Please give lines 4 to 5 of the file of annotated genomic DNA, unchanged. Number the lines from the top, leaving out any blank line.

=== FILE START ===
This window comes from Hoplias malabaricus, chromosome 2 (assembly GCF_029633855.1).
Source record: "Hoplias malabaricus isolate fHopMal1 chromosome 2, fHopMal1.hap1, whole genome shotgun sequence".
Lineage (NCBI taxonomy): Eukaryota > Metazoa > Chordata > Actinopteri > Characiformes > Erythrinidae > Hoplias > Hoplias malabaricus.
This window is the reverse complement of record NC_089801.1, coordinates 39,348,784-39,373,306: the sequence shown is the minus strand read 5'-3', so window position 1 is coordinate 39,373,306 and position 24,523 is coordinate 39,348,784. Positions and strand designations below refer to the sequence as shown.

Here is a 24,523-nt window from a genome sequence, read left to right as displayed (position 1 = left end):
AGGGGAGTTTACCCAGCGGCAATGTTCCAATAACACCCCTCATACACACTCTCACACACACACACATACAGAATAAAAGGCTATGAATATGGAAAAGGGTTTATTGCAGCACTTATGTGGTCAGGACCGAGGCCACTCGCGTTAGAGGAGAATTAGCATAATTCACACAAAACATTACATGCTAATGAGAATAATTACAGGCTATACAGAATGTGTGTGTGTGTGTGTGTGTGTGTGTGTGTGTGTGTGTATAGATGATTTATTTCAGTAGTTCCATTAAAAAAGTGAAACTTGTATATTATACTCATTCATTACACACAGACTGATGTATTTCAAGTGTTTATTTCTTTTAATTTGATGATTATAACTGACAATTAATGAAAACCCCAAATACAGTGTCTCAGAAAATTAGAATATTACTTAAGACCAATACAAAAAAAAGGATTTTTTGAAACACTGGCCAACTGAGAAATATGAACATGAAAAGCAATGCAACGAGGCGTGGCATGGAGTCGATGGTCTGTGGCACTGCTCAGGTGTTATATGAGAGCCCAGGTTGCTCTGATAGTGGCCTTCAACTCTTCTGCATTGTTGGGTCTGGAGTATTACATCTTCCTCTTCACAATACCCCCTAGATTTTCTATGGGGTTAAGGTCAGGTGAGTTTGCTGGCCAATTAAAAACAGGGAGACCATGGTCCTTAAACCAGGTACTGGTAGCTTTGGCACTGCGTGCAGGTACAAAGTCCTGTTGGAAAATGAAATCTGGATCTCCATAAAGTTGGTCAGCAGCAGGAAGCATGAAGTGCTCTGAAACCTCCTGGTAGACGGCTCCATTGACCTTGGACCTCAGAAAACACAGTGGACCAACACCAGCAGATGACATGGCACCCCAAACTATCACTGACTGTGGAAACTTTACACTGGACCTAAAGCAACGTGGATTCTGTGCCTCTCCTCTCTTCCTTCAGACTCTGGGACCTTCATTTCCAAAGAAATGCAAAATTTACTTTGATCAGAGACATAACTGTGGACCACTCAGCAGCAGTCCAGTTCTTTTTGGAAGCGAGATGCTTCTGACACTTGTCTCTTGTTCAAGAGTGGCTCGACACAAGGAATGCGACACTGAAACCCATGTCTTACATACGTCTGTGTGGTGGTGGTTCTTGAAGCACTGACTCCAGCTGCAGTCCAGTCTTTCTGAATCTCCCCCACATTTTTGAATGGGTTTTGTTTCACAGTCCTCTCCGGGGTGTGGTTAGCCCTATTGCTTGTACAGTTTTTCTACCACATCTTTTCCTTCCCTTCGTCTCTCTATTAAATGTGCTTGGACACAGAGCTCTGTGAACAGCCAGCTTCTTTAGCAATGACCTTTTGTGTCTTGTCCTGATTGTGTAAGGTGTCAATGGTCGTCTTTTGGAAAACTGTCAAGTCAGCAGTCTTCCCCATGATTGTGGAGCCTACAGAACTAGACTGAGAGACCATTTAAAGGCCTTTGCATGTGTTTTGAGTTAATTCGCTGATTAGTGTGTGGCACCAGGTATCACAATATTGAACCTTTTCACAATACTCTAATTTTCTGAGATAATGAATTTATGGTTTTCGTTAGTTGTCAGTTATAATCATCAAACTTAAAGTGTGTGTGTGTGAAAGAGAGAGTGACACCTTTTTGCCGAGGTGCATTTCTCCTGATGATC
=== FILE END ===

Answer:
This window is the reverse complement of record NC_089801.1, coordinates 39,348,784-39,373,306: the sequence shown is the minus strand read 5'-3', so window position 1 is coordinate 39,373,306 and position 24,523 is coordinate 39,348,784. Positions and strand designations below refer to the sequence as shown.

Here is a 24,523-nt window from a genome sequence, read left to right as displayed (position 1 = left end):